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This Doctor Can: Dr Hilal Al Saffar

Consultant cardiologist and RCP Global international adviser Dr Hilal Al Saffar shares the success of the first RCP international membership collaboration – the RCP Iraq Network.

From the beginning 

In 1981, I graduated from Baghdad University College of Medicine in Iraq, one of the earliest medical schools in the Middle East region. The college was founded in 1927 by Sir Harry Sinderson Pasha, a British physician, and it followed the British style of medical education. During my study years, we had many visitors from the UK Royal Colleges, including lecturers, examiners, and training courses on how to pass MRCP(UK).

Ever since then, I have been highly motivated to participate in the UK postgraduate system, just like many other doctors from Iraq. I aim to enhance medical education and improve healthcare services in Iraq. However, my plans were disrupted due to the onset of the first Gulf War in 1980. We had to adjust to the challenges posed by the war and continue pursuing our medical training and education. I vividly recall preparing for the internal medicine specialisation exam while serving as a doctor on the front line.

The journey into medicine and medical education 

I began my career in internal medicine, having been awarded the Certificate of Arab Board of Medicine by the Arab Board of Health Specialisations. In Iraq, cardiovascular diseases remain the number one killer. As a result, I was very motivated to follow the path of becoming a cardiologist and I had several significant role models throughout my journey. I still remember, during the second year of my postgraduate training at Al Rasheed Military Hospital doing diagnostic coronary angiography, when my teacher Omar Al Kubiasy came to the catheterisation lab and said 'This gentleman will follow me in the cardiology clinic – he will be a brilliant cardiologist in the future'.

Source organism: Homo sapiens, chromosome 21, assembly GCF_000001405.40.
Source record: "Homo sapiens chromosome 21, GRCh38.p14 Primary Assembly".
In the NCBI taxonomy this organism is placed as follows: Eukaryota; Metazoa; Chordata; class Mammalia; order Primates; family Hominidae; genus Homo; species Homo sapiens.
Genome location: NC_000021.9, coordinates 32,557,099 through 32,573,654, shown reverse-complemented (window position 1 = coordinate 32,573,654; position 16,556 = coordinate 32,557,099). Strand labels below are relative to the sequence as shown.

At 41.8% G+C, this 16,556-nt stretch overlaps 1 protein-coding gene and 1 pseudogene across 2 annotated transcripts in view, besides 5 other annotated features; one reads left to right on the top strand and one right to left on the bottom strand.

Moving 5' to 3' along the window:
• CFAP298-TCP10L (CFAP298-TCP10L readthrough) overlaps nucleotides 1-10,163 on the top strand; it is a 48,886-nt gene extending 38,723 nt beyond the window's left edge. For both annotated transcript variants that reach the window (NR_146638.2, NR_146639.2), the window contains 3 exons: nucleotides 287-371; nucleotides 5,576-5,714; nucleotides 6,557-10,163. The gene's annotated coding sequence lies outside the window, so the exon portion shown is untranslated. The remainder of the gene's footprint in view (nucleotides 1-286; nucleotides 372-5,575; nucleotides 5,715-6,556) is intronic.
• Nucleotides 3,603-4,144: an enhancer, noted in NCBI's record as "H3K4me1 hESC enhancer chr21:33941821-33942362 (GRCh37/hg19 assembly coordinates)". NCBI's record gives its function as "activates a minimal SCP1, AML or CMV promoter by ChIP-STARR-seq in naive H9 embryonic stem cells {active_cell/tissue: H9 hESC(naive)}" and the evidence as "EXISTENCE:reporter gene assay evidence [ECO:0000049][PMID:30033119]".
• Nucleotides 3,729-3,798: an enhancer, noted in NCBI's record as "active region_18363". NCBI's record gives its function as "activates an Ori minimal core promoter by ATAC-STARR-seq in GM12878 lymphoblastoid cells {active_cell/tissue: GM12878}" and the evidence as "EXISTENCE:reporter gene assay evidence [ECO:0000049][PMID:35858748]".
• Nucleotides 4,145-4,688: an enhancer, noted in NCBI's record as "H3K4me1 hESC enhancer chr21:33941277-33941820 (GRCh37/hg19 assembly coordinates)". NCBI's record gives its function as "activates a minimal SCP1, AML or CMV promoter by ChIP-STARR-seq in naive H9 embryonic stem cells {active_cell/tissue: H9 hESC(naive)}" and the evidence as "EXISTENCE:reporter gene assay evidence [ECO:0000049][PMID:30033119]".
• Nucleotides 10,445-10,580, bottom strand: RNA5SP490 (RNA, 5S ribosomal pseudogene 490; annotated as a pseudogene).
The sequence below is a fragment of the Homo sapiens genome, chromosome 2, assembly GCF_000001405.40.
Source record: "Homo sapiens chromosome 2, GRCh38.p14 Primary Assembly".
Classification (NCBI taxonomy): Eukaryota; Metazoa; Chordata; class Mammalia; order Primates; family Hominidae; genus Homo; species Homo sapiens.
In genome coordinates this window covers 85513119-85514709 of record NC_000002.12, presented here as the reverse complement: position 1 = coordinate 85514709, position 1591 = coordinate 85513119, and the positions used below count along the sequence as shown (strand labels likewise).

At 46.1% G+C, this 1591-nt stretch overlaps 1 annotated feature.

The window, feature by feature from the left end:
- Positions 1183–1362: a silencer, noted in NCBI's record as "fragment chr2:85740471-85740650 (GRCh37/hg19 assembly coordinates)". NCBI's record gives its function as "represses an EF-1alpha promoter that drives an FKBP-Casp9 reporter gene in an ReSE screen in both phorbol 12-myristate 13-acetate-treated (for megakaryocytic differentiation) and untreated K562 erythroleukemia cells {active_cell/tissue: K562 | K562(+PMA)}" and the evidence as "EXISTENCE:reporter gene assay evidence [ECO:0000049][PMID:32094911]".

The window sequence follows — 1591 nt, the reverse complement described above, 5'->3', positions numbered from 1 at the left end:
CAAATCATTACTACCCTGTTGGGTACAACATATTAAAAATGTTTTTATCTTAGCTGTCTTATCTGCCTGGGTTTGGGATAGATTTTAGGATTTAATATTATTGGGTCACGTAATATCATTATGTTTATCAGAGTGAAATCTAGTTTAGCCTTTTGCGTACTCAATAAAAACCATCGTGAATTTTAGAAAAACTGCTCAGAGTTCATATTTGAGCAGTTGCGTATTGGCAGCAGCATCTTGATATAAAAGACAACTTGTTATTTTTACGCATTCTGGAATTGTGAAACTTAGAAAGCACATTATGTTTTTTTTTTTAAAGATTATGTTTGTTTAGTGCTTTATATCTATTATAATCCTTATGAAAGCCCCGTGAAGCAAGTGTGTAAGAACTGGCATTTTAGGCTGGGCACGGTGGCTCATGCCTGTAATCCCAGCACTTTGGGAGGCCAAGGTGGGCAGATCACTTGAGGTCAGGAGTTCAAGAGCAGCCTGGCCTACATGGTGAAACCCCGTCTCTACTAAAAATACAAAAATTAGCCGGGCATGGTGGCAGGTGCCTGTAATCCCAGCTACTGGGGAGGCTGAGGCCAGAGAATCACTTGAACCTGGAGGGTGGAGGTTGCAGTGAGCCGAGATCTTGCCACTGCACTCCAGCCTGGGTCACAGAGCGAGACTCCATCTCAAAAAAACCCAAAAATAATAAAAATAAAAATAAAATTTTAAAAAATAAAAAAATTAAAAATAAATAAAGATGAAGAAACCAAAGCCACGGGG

Throughout the 1990s, during the international sanctions on Iraq, I had the privilege of being trained in several teaching hospitals, such as Al Rasheed Military, Ibn Al Bitar, and Ibn Al Nafis hospitals. Despite the shortage of medicines and equipment, my commitment to the profession remained steadfast.

After completing my postgraduate certification, I had the opportunity to work in several teaching hospitals and teach undergraduate and postgraduate students. Despite being one of the youngest among my colleagues and seniors, my teaching sessions were always well attended. At that time, no medical journals were allowed to be imported to Iraq because of the international sanctions. Visitors from outside Iraq would bring an original copy of a journal and photocopies would be distributed amongst the students and staff. Working in that environment was hard for all of us. I always like to think that tough times create hard people, and hard people create good times – which is true for us.

Developing the healthcare landscape 

Later on, I was selected by the Ministry of Health to coordinate and supervise the Iraq-UK training programme. This initiative in 2007 was a contribution by the UK government to enhance healthcare services in Iraq. The project enabled 400 Iraqi doctors to receive a two-month training in the UK, marking the first such initiative for more than 30 years.

I was responsible for coordinating the selection of Iraqi doctors to join the programme, representing a wide range of specialties. The programme required candidates to lead the development of a health project upon their return to Iraq. Dr Aram Jamal Mirza, recently appointed as RCP international adviser (IA) for Iraq, introduced primary coronary angioplasty for acute myocardial infarction in Sulaimaniyah city, Kurdistan Region of Iraq, as one of the 30 projects available in the area. This noteworthy achievement has made a positive impact in the region.

The RCP Iraq Network begins